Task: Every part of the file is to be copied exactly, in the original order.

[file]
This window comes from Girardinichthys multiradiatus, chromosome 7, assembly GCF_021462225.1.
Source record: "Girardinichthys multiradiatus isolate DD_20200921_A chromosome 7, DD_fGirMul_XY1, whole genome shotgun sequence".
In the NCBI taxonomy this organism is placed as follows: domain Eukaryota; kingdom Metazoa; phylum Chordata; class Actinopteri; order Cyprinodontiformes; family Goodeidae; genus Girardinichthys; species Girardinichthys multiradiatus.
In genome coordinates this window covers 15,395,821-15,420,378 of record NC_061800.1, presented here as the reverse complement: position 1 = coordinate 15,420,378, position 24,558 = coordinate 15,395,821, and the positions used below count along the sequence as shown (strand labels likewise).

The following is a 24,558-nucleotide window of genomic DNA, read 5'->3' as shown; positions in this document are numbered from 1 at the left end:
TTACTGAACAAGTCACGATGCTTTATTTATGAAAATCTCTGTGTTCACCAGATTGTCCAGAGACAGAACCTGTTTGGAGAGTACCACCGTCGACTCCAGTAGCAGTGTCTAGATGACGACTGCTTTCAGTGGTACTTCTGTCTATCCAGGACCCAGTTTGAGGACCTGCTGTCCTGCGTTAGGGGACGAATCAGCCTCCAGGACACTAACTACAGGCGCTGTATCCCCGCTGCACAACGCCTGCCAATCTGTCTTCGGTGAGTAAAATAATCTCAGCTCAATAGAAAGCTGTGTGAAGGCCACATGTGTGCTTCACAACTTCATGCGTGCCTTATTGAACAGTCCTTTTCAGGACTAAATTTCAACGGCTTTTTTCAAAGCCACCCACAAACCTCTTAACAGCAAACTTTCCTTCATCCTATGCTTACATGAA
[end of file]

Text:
This window comes from Girardinichthys multiradiatus, chromosome 7, assembly GCF_021462225.1.
Source record: "Girardinichthys multiradiatus isolate DD_20200921_A chromosome 7, DD_fGirMul_XY1, whole genome shotgun sequence".
In the NCBI taxonomy this organism is placed as follows: domain Eukaryota; kingdom Metazoa; phylum Chordata; class Actinopteri; order Cyprinodontiformes; family Goodeidae; genus Girardinichthys; species Girardinichthys multiradiatus.
In genome coordinates this window covers 15,395,821-15,420,378 of record NC_061800.1, presented here as the reverse complement: position 1 = coordinate 15,420,378, position 24,558 = coordinate 15,395,821, and the positions used below count along the sequence as shown (strand labels likewise).

The following is a 24,558-nucleotide window of genomic DNA, read 5'->3' as shown; positions in this document are numbered from 1 at the left end:
TTACTGAACAAGTCACGATGCTTTATTTATGAAAATCTCTGTGTTCACCAGATTGTCCAGAGACAGAACCTGTTTGGAGAGTACCACCGTCGACTCCAGTAGCAGTGTCTAGATGACGACTGCTTTCAGTGGTACTTCTGTCTATCCAGGACCCAGTTTGAGGACCTGCTGTCCTGCGTTAGGGGACGAATCAGCCTCCAGGACACTAACTACAGGCGCTGTATCCCCGCTGCACAACGCCTGCCAATCTGTCTTCGGTGAGTAAAATAATCTCAGCTCAATAGAAAGCTGTGTGAAGGCCACATGTGTGCTTCACAACTTCATGCGTGCCTTATTGAACAGTCCTTTTCAGGACTAAATTTCAACGGCTTTTTTCAAAGCCACCCACAAACCTCTTAACAGCAAACTTTCCTTCATCCTATGCTTACATGAA